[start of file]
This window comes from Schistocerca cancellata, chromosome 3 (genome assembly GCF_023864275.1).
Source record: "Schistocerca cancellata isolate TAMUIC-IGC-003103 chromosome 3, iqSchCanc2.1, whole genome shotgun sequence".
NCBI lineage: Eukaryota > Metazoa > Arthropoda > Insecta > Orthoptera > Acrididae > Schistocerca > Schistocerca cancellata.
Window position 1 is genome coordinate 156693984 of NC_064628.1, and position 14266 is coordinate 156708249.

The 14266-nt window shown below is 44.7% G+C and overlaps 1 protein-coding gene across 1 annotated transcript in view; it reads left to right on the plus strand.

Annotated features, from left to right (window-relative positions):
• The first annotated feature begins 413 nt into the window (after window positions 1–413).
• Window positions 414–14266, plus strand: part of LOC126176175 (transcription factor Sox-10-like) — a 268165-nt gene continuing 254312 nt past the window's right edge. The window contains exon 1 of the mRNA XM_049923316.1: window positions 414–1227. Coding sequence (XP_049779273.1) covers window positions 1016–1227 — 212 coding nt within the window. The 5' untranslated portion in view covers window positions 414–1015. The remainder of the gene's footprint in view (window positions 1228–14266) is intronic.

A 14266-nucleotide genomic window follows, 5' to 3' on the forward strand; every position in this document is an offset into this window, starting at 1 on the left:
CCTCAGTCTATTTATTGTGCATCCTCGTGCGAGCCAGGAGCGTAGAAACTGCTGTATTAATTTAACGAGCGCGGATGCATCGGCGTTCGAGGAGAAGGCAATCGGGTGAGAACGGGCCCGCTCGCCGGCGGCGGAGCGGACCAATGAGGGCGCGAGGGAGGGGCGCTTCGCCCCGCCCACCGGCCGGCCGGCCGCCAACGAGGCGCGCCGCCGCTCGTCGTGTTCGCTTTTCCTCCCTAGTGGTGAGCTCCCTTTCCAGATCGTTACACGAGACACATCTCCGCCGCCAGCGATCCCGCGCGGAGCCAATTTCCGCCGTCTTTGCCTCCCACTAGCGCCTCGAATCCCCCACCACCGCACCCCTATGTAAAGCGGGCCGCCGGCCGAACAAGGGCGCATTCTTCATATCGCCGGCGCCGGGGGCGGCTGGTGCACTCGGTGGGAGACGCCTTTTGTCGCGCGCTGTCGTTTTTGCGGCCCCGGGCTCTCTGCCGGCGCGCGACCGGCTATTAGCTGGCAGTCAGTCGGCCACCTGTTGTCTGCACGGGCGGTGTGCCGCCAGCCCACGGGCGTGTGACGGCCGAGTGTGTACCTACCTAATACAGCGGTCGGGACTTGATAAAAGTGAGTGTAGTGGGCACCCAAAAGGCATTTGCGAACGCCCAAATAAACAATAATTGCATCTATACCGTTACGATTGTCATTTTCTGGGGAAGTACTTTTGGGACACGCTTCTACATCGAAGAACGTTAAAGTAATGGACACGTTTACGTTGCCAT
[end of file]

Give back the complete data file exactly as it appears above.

This window comes from Schistocerca cancellata, chromosome 3 (genome assembly GCF_023864275.1).
Source record: "Schistocerca cancellata isolate TAMUIC-IGC-003103 chromosome 3, iqSchCanc2.1, whole genome shotgun sequence".
NCBI lineage: Eukaryota > Metazoa > Arthropoda > Insecta > Orthoptera > Acrididae > Schistocerca > Schistocerca cancellata.
Window position 1 is genome coordinate 156693984 of NC_064628.1, and position 14266 is coordinate 156708249.

The 14266-nt window shown below is 44.7% G+C and overlaps 1 protein-coding gene across 1 annotated transcript in view; it reads left to right on the plus strand.

Annotated features, from left to right (window-relative positions):
• The first annotated feature begins 413 nt into the window (after window positions 1–413).
• Window positions 414–14266, plus strand: part of LOC126176175 (transcription factor Sox-10-like) — a 268165-nt gene continuing 254312 nt past the window's right edge. The window contains exon 1 of the mRNA XM_049923316.1: window positions 414–1227. Coding sequence (XP_049779273.1) covers window positions 1016–1227 — 212 coding nt within the window. The 5' untranslated portion in view covers window positions 414–1015. The remainder of the gene's footprint in view (window positions 1228–14266) is intronic.

A 14266-nucleotide genomic window follows, 5' to 3' on the forward strand; every position in this document is an offset into this window, starting at 1 on the left:
CCTCAGTCTATTTATTGTGCATCCTCGTGCGAGCCAGGAGCGTAGAAACTGCTGTATTAATTTAACGAGCGCGGATGCATCGGCGTTCGAGGAGAAGGCAATCGGGTGAGAACGGGCCCGCTCGCCGGCGGCGGAGCGGACCAATGAGGGCGCGAGGGAGGGGCGCTTCGCCCCGCCCACCGGCCGGCCGGCCGCCAACGAGGCGCGCCGCCGCTCGTCGTGTTCGCTTTTCCTCCCTAGTGGTGAGCTCCCTTTCCAGATCGTTACACGAGACACATCTCCGCCGCCAGCGATCCCGCGCGGAGCCAATTTCCGCCGTCTTTGCCTCCCACTAGCGCCTCGAATCCCCCACCACCGCACCCCTATGTAAAGCGGGCCGCCGGCCGAACAAGGGCGCATTCTTCATATCGCCGGCGCCGGGGGCGGCTGGTGCACTCGGTGGGAGACGCCTTTTGTCGCGCGCTGTCGTTTTTGCGGCCCCGGGCTCTCTGCCGGCGCGCGACCGGCTATTAGCTGGCAGTCAGTCGGCCACCTGTTGTCTGCACGGGCGGTGTGCCGCCAGCCCACGGGCGTGTGACGGCCGAGTGTGTACCTACCTAATACAGCGGTCGGGACTTGATAAAAGTGAGTGTAGTGGGCACCCAAAAGGCATTTGCGAACGCCCAAATAAACAATAATTGCATCTATACCGTTACGATTGTCATTTTCTGGGGAAGTACTTTTGGGACACGCTTCTACATCGAAGAACGTTAAAGTAATGGACACGTTTACGTTGCCAT